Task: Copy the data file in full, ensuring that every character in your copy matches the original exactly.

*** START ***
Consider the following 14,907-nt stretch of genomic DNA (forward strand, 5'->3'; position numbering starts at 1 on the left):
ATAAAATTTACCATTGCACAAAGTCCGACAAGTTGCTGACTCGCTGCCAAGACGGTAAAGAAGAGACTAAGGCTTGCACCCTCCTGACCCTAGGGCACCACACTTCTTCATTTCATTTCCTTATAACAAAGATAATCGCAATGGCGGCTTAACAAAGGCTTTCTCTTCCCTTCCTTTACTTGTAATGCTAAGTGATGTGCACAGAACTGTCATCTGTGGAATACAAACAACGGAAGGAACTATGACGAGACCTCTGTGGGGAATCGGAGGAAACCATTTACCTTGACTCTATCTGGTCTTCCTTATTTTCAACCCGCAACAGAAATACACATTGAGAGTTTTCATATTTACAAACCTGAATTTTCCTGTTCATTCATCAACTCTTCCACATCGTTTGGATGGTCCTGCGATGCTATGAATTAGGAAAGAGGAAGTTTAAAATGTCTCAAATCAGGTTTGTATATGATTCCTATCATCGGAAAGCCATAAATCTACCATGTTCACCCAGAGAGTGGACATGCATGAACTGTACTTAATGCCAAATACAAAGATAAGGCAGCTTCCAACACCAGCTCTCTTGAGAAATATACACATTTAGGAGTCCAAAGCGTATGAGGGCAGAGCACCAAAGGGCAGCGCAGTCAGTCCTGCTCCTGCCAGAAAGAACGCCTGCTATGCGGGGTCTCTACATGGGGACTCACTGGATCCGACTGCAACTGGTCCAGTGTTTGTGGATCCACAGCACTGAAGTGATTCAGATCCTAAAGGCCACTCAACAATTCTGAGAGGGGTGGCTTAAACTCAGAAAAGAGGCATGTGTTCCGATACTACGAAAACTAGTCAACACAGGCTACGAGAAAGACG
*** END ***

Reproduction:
Consider the following 14,907-nt stretch of genomic DNA (forward strand, 5'->3'; position numbering starts at 1 on the left):
ATAAAATTTACCATTGCACAAAGTCCGACAAGTTGCTGACTCGCTGCCAAGACGGTAAAGAAGAGACTAAGGCTTGCACCCTCCTGACCCTAGGGCACCACACTTCTTCATTTCATTTCCTTATAACAAAGATAATCGCAATGGCGGCTTAACAAAGGCTTTCTCTTCCCTTCCTTTACTTGTAATGCTAAGTGATGTGCACAGAACTGTCATCTGTGGAATACAAACAACGGAAGGAACTATGACGAGACCTCTGTGGGGAATCGGAGGAAACCATTTACCTTGACTCTATCTGGTCTTCCTTATTTTCAACCCGCAACAGAAATACACATTGAGAGTTTTCATATTTACAAACCTGAATTTTCCTGTTCATTCATCAACTCTTCCACATCGTTTGGATGGTCCTGCGATGCTATGAATTAGGAAAGAGGAAGTTTAAAATGTCTCAAATCAGGTTTGTATATGATTCCTATCATCGGAAAGCCATAAATCTACCATGTTCACCCAGAGAGTGGACATGCATGAACTGTACTTAATGCCAAATACAAAGATAAGGCAGCTTCCAACACCAGCTCTCTTGAGAAATATACACATTTAGGAGTCCAAAGCGTATGAGGGCAGAGCACCAAAGGGCAGCGCAGTCAGTCCTGCTCCTGCCAGAAAGAACGCCTGCTATGCGGGGTCTCTACATGGGGACTCACTGGATCCGACTGCAACTGGTCCAGTGTTTGTGGATCCACAGCACTGAAGTGATTCAGATCCTAAAGGCCACTCAACAATTCTGAGAGGGGTGGCTTAAACTCAGAAAAGAGGCATGTGTTCCGATACTACGAAAACTAGTCAACACAGGCTACGAGAAAGACG